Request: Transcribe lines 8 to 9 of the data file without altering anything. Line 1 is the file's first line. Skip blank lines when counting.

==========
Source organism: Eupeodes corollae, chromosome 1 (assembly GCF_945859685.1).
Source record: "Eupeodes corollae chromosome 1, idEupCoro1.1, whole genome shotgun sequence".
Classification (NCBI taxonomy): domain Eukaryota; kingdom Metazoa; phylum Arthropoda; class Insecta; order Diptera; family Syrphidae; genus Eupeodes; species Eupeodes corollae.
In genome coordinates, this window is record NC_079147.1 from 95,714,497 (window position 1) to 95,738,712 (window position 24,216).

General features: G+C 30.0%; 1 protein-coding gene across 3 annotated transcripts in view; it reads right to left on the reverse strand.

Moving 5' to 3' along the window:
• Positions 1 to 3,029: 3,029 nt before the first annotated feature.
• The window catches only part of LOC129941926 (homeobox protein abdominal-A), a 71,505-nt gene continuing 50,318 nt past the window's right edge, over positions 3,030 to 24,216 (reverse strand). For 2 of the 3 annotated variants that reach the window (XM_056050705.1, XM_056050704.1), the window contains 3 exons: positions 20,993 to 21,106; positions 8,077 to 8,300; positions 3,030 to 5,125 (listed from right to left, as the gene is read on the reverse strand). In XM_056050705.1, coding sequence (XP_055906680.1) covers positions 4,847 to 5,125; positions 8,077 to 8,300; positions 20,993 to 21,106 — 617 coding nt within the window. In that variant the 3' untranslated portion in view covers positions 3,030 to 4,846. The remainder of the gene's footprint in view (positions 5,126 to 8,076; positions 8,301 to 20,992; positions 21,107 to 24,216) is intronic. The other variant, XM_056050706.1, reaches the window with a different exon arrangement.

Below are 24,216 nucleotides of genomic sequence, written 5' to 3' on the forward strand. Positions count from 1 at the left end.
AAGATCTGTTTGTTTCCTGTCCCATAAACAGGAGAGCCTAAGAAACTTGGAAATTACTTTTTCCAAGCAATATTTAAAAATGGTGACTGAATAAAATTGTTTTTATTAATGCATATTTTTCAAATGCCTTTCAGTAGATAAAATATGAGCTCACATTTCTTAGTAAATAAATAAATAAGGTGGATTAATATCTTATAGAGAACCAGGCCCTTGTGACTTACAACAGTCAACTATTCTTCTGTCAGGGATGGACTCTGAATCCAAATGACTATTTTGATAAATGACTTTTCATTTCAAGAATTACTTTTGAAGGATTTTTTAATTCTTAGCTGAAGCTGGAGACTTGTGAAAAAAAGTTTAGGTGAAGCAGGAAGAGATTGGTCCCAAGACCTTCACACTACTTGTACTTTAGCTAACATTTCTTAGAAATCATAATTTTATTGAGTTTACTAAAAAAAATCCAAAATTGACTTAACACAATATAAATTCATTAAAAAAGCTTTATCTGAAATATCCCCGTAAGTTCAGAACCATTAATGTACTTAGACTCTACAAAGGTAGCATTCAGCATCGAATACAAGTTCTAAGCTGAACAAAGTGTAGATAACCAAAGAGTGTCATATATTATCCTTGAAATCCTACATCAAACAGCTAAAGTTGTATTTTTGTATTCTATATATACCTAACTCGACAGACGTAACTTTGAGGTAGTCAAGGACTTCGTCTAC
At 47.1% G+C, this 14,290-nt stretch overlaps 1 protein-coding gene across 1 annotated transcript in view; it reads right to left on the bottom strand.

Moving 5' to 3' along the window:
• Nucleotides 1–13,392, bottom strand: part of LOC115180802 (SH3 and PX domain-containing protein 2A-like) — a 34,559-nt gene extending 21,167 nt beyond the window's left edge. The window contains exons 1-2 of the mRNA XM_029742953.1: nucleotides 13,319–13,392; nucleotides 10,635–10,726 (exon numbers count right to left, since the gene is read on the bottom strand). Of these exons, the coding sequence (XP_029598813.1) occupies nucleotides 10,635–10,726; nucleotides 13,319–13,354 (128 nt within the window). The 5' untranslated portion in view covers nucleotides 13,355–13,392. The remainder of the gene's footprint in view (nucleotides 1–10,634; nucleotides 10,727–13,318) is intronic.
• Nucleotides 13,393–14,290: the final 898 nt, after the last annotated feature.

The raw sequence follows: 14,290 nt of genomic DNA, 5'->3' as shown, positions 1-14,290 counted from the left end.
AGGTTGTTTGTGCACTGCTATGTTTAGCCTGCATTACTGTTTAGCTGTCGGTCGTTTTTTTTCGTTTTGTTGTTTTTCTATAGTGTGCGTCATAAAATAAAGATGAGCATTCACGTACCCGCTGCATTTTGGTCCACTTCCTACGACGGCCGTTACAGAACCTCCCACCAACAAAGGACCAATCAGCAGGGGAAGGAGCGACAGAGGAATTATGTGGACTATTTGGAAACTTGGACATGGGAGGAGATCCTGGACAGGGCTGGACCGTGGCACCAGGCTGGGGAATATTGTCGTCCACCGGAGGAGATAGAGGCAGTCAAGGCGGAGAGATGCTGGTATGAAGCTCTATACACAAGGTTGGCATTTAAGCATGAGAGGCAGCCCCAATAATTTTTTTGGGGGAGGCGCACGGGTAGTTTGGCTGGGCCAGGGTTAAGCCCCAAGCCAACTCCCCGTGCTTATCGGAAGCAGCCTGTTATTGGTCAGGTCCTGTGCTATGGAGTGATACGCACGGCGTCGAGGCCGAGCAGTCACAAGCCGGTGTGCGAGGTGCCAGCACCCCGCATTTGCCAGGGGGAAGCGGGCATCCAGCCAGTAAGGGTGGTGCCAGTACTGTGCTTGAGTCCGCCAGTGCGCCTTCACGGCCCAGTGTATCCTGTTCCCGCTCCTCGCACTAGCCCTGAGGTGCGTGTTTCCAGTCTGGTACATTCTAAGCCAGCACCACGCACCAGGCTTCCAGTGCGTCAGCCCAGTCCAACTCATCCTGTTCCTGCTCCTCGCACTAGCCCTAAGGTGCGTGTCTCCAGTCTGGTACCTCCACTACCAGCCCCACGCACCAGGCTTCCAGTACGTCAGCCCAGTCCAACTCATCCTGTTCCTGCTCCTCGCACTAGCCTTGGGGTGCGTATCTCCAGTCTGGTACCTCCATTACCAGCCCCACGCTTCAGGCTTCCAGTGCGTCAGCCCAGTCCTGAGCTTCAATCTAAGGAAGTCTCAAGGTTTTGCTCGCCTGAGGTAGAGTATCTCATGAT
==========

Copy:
• The window catches only part of LOC129941926 (homeobox protein abdominal-A), a 71,505-nt gene continuing 50,318 nt past the window's right edge, over positions 3,030 to 24,216 (reverse strand). For 2 of the 3 annotated variants that reach the window (XM_056050705.1, XM_056050704.1), the window contains 3 exons: positions 20,993 to 21,106; positions 8,077 to 8,300; positions 3,030 to 5,125 (listed from right to left, as the gene is read on the reverse strand). In XM_056050705.1, coding sequence (XP_055906680.1) covers positions 4,847 to 5,125; positions 8,077 to 8,300; positions 20,993 to 21,106 — 617 coding nt within the window. In that variant the 3' untranslated portion in view covers positions 3,030 to 4,846. The remainder of the gene's footprint in view (positions 5,126 to 8,076; positions 8,301 to 20,992; positions 21,107 to 24,216) is intronic. The other variant, XM_056050706.1, reaches the window with a different exon arrangement.

Below are 24,216 nucleotides of genomic sequence, written 5' to 3' on the forward strand. Positions count from 1 at the left end.